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Chicken envy is alive and well in the fast food industry, and McDonald’s wants back in on the action

Consumer chicken prices continue to inch up, but there’s plenty of product to go around

Photo (c) rez-art - Getty Images
The great winged migration of 2019 continues -- chicken has moved from the frying pan at home to the drive-in window.

In a market segment once dominated by Kentucky Fried Chicken (KFC) with only a handful of hopefuls picking up the scraps, there’s now 37 chicken-centric restaurant chains and 73 chicken-lickin’ fast food franchises. And with a failure rate only in the single digits, life in the hen house appears to be good.

McDonald’s thinks that clucking-up is the thing to do, and it wants back in on the action. Yep, hot on the heels of Popeye’s chicken sandwich bonanza, McDonald’s is jumping into the chicken sandwich wars…again.

Mickey D’s has lined up franchises in Houston and Knoxville to see if its Crispy Chicken Sandwich can steal some action from Popeye’s, Chick-fil-A, KFC, and an ever-growing list of competitors.

Different, yet the same

McDonald’s is no stranger to chicken. By our count at ConsumerAffairs, the chain has tried its hand with the bird at least a dozen other times, ranging from nuggets to wraps.

However, in this specific test, the fast-food king is going right after Popeye’s and Chick-fil-A by seemingly copying the best of both sandwiches, down to the foil bag the sandwich is served in. The only differentiator ConsumerAffairs could find is that McDonald’s is offering a deluxe version that adds in tomatoes, lettuce, and mayonnaise.

The consumer didn’t ask for this, but the franchisees sure did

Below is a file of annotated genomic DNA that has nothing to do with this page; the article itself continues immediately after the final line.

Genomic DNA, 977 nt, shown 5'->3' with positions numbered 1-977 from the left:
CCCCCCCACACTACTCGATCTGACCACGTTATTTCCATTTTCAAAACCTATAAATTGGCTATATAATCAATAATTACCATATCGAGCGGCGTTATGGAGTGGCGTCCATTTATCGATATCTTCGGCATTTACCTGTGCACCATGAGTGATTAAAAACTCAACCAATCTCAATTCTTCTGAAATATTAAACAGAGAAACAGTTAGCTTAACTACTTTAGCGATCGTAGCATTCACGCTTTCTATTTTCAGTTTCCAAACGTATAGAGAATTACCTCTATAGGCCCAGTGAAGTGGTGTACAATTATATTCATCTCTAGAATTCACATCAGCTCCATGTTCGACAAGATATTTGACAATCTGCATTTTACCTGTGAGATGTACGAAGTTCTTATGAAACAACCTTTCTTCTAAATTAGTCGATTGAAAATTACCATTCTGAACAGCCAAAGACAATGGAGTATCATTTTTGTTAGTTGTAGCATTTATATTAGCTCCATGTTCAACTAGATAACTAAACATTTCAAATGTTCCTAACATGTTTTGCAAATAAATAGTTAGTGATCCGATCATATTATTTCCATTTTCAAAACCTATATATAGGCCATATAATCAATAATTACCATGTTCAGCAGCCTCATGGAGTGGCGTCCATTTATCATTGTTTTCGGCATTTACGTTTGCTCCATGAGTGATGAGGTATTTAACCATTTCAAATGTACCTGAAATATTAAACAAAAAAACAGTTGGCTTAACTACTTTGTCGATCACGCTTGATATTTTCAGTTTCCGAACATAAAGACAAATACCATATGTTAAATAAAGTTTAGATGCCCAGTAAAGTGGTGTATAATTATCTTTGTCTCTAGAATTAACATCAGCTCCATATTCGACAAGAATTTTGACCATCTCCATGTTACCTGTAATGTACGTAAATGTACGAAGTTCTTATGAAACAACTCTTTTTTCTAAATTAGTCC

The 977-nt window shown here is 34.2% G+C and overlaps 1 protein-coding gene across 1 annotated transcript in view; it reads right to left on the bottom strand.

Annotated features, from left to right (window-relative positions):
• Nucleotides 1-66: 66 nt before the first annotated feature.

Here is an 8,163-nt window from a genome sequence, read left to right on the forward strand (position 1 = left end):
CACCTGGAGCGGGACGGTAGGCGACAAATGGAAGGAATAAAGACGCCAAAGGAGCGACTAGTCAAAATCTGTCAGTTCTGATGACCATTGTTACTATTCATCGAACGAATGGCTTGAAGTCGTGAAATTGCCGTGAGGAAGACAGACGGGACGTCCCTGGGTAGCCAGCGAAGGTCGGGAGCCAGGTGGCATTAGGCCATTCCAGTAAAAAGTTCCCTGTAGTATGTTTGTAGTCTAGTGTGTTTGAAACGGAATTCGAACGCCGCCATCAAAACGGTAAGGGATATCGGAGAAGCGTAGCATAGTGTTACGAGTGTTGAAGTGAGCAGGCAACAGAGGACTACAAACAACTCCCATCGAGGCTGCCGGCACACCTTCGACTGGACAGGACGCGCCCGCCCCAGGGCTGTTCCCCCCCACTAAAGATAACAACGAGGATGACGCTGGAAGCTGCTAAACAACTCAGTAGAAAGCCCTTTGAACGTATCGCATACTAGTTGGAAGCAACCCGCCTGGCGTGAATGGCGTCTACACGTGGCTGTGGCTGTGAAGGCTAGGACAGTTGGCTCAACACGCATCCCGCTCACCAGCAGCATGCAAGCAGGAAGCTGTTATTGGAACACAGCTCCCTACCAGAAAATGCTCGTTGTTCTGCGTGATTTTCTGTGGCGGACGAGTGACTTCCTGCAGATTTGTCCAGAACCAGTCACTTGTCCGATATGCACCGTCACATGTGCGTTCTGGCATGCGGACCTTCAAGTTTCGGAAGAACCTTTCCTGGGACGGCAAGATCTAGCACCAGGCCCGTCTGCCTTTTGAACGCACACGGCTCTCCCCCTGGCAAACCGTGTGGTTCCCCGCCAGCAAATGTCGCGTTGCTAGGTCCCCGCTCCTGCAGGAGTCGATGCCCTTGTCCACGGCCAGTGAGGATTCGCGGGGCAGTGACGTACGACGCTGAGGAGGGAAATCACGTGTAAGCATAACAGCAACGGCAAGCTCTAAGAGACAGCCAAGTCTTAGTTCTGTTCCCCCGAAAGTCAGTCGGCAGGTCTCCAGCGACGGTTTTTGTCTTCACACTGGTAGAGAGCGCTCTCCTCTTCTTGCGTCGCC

The meteoric rise of Chick-fil-A has not only caught the fast-food world by surprise, but the chain is muscling in on everyone’s turf, recently becoming the third-largest restaurant chain in America (behind McDonald’s and Starbucks). 

With McDonald’s corporate brass busy with adding ordering kiosks and remodeling, they may not have heard the footsteps going elsewhere, but its franchisees certainly did and made no bones about how the chain’s chicken-centric competitors were stealing customers.

“Chick Fil A’s results demonstrate the power of chicken,” wrote the National Owners Association (NOA) board (a group of McDonalds’ franchisees) in an email sent to their operator peers back in July. 

“Yes, we have great Chicken Mcnuggets and our McChicken is a very good product. But we do not compete in the premium chicken sandwich category, either grilled or crispy. A Chicken Sandwich at McDonald’s should be our top priority. We don’t have to reinvent the wheel. We didn’t invent the drive-thru, we perfected it. Chick-fil-A invented the Chicken Sandwich, but we can do one better.”

Been there, done that

Particularly painful is the fact that McDonald’s rolled out its own “Southern Style Chicken” sandwich back in 2005 -- one remarkably similar to Chick-fil-A’s. But the chain took it off the menu in 2015.

“Our Southern Style Chicken sandwich was very close to category-leading,” the NOA claimed. “It needs some tweaks. We need to serve it in a foil bag and we need to butter the bun, but the patty recipe was excellent. It can be served in our existing kitchens within our existing service times (even faster). We should test it in the south and if successful, we should put it on OPNAD (Operator's National Advertising Fund) as soon as possible!”

How will consumers cast the deciding votes?

The big questions for consumers are pretty simple: can the McDonald’s version of the chicken sandwich be that much better than Chick-fil-A’s or Popeye’s? Is McDonald’s so late to the party that the consumer is going to even notice? Can McDonald’s pry away some of Chick-fil-A’s disenchanted customers who are looking for an alternative because of the chain’s previously alleged anti-LGBTQ views? We’ll have to wait and see.

Responding to McDonald’s opening volley about the new sandwich, consumers were having a field day. Many complained that McDonald’s didn’t offer a spicy version, with one tweeting back, “Without a spicy version you just brought a knife to a gunfight.”